"Luis Mandoki seems to be akin to dour and depressing pieces (Message In A Bottle, When A Man Loves A Woman) but works his somber mystique to greater effect in this undervalued ditty of opposites attracting. This improbable tale of true love begins with 27-year-old Max Baron (Spader) wallowing in self-pity over the recent death of his wife and suffering the annoyance of bad service from a scanty burger joint called White Palace (think White Castle and you have a good idea of how scanty they are). Retreating from a friend's bachelor party to haggle over six missing burgers, he harries a tired gal named Nora Baker and receives a gruff riposte from the steely waitress. Later that night after the party favors and burgers have run out, Max solemnly retreats to a local bar for a drink and finds Nora hunched over the counter swigging vodka tonics and eyeing him like a scrumptious prize. He rebuffs her every blatant sexual advance, but all the same she follows him outside begging him for a ride home. They arrive at her cluttered domicile and Max is immediately sickened by the filth that surrounds him, insisting that he is okay to drive himself home. Nora is adamant about him staying the night and the minute he is asleep, her lusty impulses take over and she seduces her inebriated guest right on her couch. Thus begins the unlikely and somewhat clichéd rapport between a wealthy Jewish widower and a 40-something gal from the wrong side of the tracks with a closet full of skeletons. The two main characters don't really have any compatibility other than their sympathies for the others' personal tragedy (of Nora's, you will find the truth about later on in the movie). Little else draws them to one another besides their ravenous sexual appetites. Sarandon and Spader certainly have the chemistry needed to make their debatable affair authentic, but when I discovered the original conclusion of the novel the film was based upon, it made more sense to me. The finale chosen for this adaptation is the more favored because it is the typical happy ending that most people crave; it's just not realistic. It evokes the warm fuzzy feelings we all like to get from our entertainment, but it mocks the truth and the author's hard work. I admired it for its playfulness but when I think of how it could've ended, I would've valued it more as a work of art.Sarandon, though far past the age most film czars would consider the closing stages of an actress' wondrous opportunities, still has the ability to carry a movie all by herself, no matter whether she is the story's victor or casualty. It is here that she proves it the most, no matter how celebrated other roles may be (Bull Durham, Dead Man Walking, etc.). As an over-the-hill, working-class sexpot, Sarandon displays more of an understanding and connection to her character than any she has portrayed previously, due greatly to the fact that she IS a seasoned actress. Because of this, she is the strongest, worthiest and most memorable performance in this film, rising above Spader's almost unbearable morbidity and angst-ridden deportment. Eileen Brennan is of mild interest as Nora's roving clairvoyant sibling Judy. Jason Alexander barely shows any sign of the spunk he would create for his character on "Seinfeld" as Neil, Max's betrothed buddy. Kathy Bates has a small but enjoyable cameo as Max's friendly colleague and Rachel Chagall is so ebullient it hurts us to watch.Overall, "White Palace" is an enjoyable film despite its faults and has a great rewatchability factor because of Spader's and Sarandon's overt and plausible lustiness towards each other and the smart interpretation of their characters. Fans looking to get a glimpse of either Spader or Sarandon in the buff, this is the film to watch. There's a valiant but dignified show of skin in selected scenes and you will see why Sarandon is considered such an admirable role model for women her age."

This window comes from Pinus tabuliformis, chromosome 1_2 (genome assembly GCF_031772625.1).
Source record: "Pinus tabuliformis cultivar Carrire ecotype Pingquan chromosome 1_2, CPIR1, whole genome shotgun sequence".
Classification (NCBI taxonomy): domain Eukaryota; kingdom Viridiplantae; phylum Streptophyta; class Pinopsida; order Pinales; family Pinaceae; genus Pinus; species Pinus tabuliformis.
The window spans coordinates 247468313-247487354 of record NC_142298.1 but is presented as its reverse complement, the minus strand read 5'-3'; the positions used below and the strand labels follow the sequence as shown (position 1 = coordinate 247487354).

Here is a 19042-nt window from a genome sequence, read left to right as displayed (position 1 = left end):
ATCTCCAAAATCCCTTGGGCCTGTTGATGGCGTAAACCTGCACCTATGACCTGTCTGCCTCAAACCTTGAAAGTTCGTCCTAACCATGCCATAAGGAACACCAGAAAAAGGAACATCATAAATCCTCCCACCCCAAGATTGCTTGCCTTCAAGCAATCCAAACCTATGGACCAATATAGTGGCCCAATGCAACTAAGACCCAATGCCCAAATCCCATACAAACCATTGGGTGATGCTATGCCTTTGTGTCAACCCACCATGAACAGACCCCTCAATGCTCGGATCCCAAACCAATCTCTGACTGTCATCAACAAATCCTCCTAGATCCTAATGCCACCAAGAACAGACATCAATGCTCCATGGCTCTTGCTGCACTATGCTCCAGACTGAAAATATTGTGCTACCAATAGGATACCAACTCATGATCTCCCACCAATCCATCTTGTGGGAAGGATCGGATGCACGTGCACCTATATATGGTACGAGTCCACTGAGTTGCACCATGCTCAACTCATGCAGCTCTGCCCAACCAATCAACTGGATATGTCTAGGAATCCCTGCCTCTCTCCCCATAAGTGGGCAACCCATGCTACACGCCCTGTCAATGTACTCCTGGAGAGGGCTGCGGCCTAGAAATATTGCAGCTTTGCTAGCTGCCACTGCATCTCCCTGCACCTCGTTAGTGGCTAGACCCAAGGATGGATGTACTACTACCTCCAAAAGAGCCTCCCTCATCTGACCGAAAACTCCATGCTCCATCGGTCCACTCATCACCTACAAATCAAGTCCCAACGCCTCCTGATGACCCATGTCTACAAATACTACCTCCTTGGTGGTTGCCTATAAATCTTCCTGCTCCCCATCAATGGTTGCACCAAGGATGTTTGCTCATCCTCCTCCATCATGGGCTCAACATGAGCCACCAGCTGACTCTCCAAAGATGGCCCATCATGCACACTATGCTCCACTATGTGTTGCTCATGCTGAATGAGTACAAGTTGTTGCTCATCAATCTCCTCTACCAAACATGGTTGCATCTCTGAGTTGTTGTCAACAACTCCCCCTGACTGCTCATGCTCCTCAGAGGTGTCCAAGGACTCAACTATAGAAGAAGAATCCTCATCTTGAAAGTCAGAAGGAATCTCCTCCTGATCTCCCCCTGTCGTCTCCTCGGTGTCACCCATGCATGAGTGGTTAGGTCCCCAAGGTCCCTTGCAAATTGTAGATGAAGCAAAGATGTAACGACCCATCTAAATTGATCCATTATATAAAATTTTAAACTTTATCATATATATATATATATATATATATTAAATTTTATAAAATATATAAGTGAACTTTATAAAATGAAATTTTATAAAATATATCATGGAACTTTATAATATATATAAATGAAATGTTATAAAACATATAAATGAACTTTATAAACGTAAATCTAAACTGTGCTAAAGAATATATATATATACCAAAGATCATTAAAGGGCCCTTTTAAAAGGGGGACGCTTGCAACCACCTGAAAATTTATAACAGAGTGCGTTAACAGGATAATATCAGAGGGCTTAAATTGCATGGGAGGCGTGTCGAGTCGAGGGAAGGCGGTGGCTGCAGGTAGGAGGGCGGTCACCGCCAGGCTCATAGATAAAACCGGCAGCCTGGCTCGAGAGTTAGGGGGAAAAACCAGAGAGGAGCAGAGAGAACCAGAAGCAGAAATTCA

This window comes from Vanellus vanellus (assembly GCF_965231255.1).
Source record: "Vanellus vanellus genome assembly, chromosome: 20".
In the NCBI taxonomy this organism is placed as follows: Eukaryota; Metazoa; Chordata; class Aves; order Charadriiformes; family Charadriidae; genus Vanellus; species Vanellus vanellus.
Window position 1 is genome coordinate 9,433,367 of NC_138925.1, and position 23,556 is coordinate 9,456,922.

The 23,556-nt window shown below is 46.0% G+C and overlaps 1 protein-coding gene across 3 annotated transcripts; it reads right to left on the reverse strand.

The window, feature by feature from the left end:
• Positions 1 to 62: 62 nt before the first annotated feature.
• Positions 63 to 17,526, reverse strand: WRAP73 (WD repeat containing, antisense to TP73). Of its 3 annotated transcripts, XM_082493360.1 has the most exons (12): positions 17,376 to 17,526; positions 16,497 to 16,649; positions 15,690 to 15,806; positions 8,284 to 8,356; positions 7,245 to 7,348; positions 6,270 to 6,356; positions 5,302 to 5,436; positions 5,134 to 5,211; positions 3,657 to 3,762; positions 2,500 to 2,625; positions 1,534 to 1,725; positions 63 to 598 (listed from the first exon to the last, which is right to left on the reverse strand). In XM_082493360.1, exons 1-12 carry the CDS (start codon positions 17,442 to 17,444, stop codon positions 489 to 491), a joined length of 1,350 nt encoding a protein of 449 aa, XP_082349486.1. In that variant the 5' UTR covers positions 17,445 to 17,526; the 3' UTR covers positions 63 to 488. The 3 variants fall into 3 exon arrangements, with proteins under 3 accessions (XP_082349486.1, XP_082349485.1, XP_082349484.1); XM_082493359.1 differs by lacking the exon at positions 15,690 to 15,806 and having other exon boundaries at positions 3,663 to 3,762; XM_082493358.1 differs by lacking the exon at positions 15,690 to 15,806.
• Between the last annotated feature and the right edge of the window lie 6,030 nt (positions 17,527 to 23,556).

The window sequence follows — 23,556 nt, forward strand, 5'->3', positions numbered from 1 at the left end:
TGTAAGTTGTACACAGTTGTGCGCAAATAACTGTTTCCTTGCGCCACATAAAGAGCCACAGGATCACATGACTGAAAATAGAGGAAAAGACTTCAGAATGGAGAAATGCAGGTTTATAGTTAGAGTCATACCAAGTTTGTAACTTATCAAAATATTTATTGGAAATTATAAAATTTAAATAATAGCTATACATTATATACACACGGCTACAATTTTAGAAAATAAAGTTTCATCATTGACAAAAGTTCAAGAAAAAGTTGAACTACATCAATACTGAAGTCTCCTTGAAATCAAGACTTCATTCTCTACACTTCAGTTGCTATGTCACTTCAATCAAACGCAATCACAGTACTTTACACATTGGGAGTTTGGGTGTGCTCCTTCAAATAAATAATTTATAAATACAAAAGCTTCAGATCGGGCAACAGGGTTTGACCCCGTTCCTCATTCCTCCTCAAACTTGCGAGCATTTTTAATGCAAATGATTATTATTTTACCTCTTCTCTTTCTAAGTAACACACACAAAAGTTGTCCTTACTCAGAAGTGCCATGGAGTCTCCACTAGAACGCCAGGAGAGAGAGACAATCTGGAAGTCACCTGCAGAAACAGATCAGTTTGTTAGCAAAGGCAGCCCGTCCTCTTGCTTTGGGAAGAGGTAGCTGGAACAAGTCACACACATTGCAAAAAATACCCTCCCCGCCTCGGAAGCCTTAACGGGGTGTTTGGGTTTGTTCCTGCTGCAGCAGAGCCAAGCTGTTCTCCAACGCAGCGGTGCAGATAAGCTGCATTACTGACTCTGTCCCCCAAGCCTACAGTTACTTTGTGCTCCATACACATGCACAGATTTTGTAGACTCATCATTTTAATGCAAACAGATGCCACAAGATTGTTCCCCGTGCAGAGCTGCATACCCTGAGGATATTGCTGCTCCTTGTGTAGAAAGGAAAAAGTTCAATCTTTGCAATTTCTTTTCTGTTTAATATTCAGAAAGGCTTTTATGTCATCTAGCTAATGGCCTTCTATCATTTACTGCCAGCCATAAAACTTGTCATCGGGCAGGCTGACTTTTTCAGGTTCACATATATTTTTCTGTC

Romance Can Come When You Least Expect It.